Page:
Oklahoma DUI Guide

Oklahoma DUI Guide

Being pulled over for drunk driving can feel like the end of the world.  The Oklahoma DUI Guide was created by Stillwater criminal defense attorney James Murray to protect the freedom of residents that have been arrested.

Protecting Your Freedom After A Mistake

If you have been charged with DUI in Oklahoma, you may be feeling panicked. It is a frightening situation and you have probably heard of the consequences. They can be severe and life-altering. If you want to minimize your penalties, you should hire an experienced Oklahoma DUI attorney.

Oklahoma DUI GuideAt Murray Law Firm, you will be welcomed without judgment and be offered a free initial consultation. You don’t have to pay for this charge for the rest of your life. Let our attorney James Murray defend your rights and fight for your justice.

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DUI Penalties to Avoid

There are two charges for drinking and driving; DUI which is driving under the influence, and DWI which is driving while impaired. Which one you will be charged with depends on your BAC or blood alcohol content. If you think that you can just have one drink then drive, know that you can still be charged with DWI. The legal limits are:

  • A BAC of 0.08% or more if you are 21 years or older (you’ll be charged with DUI)
  • Any amount of alcohol in the bloodstream for someone under 21 (you’ll be charged with DUI)
  • A BAC of 0.04% for someone with a Commercial Driver’s License (you’ll be charged with DUI)
  • A BAC between 0.05% and 0.08% (you’ll be charged with DWI)

If you were pulled over and you refuse to take a blood alcohol test, you will have your license revoked and you may be arrested. This is going to happen to every person who refuses a test. It is illegal to refuse to take a test because in Oklahoma, you are giving implied consent to taking a test just by getting behind the wheel of a car. It is always better to take the test and have your Oklahoma DUI attorney fight the charge later. It is unwise to refuse the test if you have not been drinking at all. What would have been a misunderstanding will turn into a criminal charge. If you want to challenge the revocation, you must request an Administrative hearing within 15 days and you may be able to get your license back. Your attorney can help you with that.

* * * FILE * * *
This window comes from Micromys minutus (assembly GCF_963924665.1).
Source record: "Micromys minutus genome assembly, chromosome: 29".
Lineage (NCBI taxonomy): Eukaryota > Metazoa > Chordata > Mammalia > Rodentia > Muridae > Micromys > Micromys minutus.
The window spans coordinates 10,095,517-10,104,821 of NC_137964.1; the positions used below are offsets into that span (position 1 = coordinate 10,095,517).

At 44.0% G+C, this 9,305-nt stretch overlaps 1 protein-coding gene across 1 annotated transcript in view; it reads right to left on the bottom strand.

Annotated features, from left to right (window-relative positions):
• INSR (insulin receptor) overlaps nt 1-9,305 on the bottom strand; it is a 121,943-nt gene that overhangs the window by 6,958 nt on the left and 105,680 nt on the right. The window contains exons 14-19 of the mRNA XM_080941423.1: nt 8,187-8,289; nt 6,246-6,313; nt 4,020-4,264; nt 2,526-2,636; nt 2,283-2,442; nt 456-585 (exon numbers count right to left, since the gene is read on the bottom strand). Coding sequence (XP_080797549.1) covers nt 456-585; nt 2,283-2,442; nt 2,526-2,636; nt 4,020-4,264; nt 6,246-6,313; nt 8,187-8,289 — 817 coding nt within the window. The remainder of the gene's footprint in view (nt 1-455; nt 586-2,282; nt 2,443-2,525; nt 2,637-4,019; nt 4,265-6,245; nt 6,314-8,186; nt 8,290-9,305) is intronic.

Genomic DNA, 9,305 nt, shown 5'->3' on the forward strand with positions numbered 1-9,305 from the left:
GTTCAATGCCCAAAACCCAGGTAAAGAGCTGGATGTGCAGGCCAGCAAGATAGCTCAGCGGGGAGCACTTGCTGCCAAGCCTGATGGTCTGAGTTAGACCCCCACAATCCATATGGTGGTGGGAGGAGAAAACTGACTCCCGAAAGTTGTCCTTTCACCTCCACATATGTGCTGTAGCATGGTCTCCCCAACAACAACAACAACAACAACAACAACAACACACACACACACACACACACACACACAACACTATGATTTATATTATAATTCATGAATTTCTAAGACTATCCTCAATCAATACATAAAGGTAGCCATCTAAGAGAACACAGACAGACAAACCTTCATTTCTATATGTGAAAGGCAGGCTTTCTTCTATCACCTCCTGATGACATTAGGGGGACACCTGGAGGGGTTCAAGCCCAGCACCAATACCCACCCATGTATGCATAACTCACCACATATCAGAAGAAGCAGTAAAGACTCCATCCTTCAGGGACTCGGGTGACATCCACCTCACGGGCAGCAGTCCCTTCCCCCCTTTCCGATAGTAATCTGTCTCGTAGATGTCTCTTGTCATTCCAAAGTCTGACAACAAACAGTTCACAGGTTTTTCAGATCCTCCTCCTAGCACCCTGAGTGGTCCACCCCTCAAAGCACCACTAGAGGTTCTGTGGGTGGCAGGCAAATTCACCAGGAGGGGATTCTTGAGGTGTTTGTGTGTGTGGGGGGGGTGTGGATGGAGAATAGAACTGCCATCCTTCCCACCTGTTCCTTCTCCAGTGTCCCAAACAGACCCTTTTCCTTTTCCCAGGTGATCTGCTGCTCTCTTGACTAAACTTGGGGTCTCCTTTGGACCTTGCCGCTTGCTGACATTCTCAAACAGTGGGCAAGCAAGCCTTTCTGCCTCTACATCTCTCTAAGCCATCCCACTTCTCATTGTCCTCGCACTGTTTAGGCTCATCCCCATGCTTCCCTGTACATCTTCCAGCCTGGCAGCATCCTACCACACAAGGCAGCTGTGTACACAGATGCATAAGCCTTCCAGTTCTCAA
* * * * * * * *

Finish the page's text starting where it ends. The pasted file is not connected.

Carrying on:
Here is a chart you can use to determine how long your license may be taken away:

  BAC between 0.05% and 0.08% BAC of 0.08% or over Under 21 years old with any BAC
First Offense 30 day suspension 180 day suspension 6 month suspension
Second Offense 6 month suspension 1 year suspension (w/ 1 prior DUI conviction) 1 year suspension
Third Offense 1 year suspension 3 year suspension (w/ 2 prior DUI convictions) 36 month suspension

 

DUI Penalties to AvoidOn top of the penalties of having your license revoked, you will have to have criminal penalties. If you are convicted of DWI, you may have to pay a fine that will be $100-$500 as well as spending up to 6 months in prison.

For DUIs there are three tiers to which you can face criminal penalties:

  • First offenders may face a misdemeanor charge, pay a fine of up to $1,000, and spend from 10 days up to a year in prison.
  • Second offenders are looking at a felony charge with a fine of up to $5,000, and from one to seven years in prison.
  • Third time offenders (and any subsequent offenders) face a felony charge with a fine of up to $5,000, as well as prison time anywhere from one to ten years.

If the idea of facing any of these penalties scares you, please consider calling an experienced Oklahoma DUI attorney. This is not something that you want to try to handle on your own. Your livelihood is on the line and you don’t want to have this charge follow you around for the rest of your life.

What an Attorney Can Do for You

In Oklahoma, there is no law prohibiting the reduction of a DUI charge. That is news that should make you feel very relieved because it may be able to keep you from potentially being charged with a felony if you are a multiple offender. An attorney will work closely with you to see if your charge can be reduced and to what extent you can have it reduced. It may be your saving grace to have an attorney on your side.

Frequently Asked Questions | Oklahoma DUI Guide

How do I choose a DUI attorney?